So are we educators - in our classrooms and offices, on our separate campuses and districts, underneath the architecture of 50 different state Departments of Education - ready and willing to confront isolationism as antithetical to a powerful and relevant education for all children based on our contemporary global context (not the one in existence when our formal educational structures came into being)? Researcher John Hattie talked about the critical purpose of formal education on a recent episode of the terrific Bedley Brothers podcast: schools exist to give children experiences they wouldn’t otherwise have. 

Shared language is the backbone of the human experience

“Consider Malcolm Gladwell's examination of what makes successful teachers. He identifies one quality as the most significant: "withitness" or regard for student perspective. This means that in the classroom, there is a high-quality feedback loop between teacher and student. Teachers communicate both verbally and nonverbally to their students in a back-and-forth exchange to get a deeper understanding.” Margaret Regan

 Let’s admit it - every teacher is, at the root of what they do, a language teacher. The “disciplines” into which we’ve been divided (a construct we should all question) have unique vocabularies and modes of argument (or, better put, how to get your point across). This extends to the work of all those in leadership roles as well. What ultimately defines an effective educator is their capacity to make themselves understood, all the while understanding and empathizing with others; an educator who asks others how they can better communicate themselves, while also helping others express themselves more clearly and deeply; one who uses language (verbal, non-verbal) to weave connections with others and amongst others in our charge. Language is the root of all community.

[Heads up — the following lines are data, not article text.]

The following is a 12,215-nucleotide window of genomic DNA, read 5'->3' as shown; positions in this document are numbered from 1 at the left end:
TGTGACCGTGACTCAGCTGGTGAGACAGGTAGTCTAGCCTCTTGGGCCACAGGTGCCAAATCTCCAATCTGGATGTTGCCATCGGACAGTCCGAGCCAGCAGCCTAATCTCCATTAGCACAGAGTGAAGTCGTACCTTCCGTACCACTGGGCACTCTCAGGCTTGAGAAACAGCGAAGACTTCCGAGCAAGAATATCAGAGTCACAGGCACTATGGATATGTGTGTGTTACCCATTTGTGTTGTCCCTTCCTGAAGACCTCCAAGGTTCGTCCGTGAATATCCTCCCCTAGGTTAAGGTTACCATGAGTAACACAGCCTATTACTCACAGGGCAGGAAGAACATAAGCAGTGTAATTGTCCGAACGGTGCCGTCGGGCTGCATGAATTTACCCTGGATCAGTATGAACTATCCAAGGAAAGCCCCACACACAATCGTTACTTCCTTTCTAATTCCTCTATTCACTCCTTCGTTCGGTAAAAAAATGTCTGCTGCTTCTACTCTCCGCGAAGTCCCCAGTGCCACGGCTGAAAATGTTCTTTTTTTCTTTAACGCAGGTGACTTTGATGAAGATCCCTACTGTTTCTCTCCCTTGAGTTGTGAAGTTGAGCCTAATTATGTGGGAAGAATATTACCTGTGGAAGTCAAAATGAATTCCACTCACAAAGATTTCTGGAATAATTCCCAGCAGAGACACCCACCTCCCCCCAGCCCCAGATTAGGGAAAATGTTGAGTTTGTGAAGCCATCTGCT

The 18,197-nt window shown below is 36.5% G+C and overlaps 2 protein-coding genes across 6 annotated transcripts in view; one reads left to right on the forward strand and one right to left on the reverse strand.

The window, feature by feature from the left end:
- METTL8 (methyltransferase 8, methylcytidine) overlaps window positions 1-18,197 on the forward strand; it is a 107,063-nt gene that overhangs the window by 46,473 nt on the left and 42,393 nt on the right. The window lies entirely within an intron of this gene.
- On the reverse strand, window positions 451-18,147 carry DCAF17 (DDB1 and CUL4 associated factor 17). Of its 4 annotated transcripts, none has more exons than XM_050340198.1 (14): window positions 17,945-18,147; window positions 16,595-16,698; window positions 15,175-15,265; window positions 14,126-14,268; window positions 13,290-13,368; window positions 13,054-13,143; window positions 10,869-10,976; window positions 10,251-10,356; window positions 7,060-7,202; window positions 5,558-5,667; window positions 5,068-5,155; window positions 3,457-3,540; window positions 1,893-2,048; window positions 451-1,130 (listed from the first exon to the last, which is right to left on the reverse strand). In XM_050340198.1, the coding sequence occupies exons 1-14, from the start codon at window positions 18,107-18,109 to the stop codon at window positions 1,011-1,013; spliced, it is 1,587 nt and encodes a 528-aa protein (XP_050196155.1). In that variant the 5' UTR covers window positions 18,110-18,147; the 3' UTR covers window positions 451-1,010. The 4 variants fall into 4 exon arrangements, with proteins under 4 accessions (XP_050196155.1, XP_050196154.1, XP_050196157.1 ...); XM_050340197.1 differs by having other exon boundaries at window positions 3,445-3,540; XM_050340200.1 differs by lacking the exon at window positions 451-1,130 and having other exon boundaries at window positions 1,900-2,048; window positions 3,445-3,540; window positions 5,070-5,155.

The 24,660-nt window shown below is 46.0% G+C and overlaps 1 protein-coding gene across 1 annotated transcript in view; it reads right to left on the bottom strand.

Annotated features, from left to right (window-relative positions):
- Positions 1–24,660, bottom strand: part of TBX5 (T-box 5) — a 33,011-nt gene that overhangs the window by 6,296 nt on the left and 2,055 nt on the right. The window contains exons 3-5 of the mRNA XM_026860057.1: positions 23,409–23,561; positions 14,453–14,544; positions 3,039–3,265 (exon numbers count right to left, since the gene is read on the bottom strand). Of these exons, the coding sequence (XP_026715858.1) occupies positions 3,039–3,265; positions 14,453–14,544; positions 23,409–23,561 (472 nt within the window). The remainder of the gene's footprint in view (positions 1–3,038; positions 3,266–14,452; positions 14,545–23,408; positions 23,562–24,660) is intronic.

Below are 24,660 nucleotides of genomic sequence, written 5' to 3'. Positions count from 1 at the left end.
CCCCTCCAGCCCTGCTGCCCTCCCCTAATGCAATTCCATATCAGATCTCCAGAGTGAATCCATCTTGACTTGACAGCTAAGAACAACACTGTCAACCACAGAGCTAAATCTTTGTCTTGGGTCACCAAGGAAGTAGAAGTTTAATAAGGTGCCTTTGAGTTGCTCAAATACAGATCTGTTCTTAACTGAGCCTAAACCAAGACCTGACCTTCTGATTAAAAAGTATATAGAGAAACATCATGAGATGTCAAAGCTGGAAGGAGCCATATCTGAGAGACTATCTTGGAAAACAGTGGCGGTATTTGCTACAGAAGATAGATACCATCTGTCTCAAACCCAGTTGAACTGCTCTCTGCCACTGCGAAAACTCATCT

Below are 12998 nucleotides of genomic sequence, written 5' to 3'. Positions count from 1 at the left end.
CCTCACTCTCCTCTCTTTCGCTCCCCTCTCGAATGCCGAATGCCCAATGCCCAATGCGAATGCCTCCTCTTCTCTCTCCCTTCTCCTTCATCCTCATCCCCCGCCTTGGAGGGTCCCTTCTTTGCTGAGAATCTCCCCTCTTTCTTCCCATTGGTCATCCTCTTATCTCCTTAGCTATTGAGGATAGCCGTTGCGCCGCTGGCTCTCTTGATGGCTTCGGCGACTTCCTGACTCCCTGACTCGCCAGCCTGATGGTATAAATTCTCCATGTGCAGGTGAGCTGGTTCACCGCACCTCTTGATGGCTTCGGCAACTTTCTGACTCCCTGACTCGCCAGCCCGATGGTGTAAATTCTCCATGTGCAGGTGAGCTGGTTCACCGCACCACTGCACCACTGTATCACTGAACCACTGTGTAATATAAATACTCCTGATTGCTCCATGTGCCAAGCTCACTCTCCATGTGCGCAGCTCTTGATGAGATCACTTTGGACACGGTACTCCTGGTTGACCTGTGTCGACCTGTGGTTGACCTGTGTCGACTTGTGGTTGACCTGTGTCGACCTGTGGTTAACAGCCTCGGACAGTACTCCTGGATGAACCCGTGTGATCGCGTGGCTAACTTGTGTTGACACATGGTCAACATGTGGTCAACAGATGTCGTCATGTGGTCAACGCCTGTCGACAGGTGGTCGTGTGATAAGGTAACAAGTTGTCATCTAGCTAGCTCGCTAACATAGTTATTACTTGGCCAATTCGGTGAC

The even deeper truth about teaching a second language is that the rules aren’t always followed in every place in the same way. Verbs can have different connotations in different regions/countries; verbs can be conjugated differently by region/country; pronunciation is a prismatic kaleidoscope of regional entropy; idioms (and epithets!) a bottomless well. But all these bifurcating roads lead back to one system of expression - an agreed upon touchstone for social cohesion. This gets me back to why I chose school leadership: schools that do not have clearly established systems of thinking and communicating incubate cultures of idiosyncrasy, isolation and haphazard learning outcomes for students. 

Accepting A-F as the unquestioned standard for feedback is just a symptom of a larger set of issues in American education. A system that was designed to rank and separate children into white and blue collar pathways - as well as maintain and reinforce white privilege - is now asked by society to prepare every child to be able to compete in a dynamic and ever-changing global economy. The challenge is that undoing centuries of oppressive practices that are fueled by racism, classism, ableism, etc. doesn’t happen overnight, especially when education is continually under assault by the forces of privatization (see our current Secretary of Education) and systematically underfunded in a way that reinforces wealth/poverty by zip code. Despite all those hurdles, educators continue to occupy the vanguard of those that would see our society realize its tremendous potential - a place where one’s origins do not determine their access to a powerful education which, in turn, will help them live a healthier, more informed, more forward-thinking life.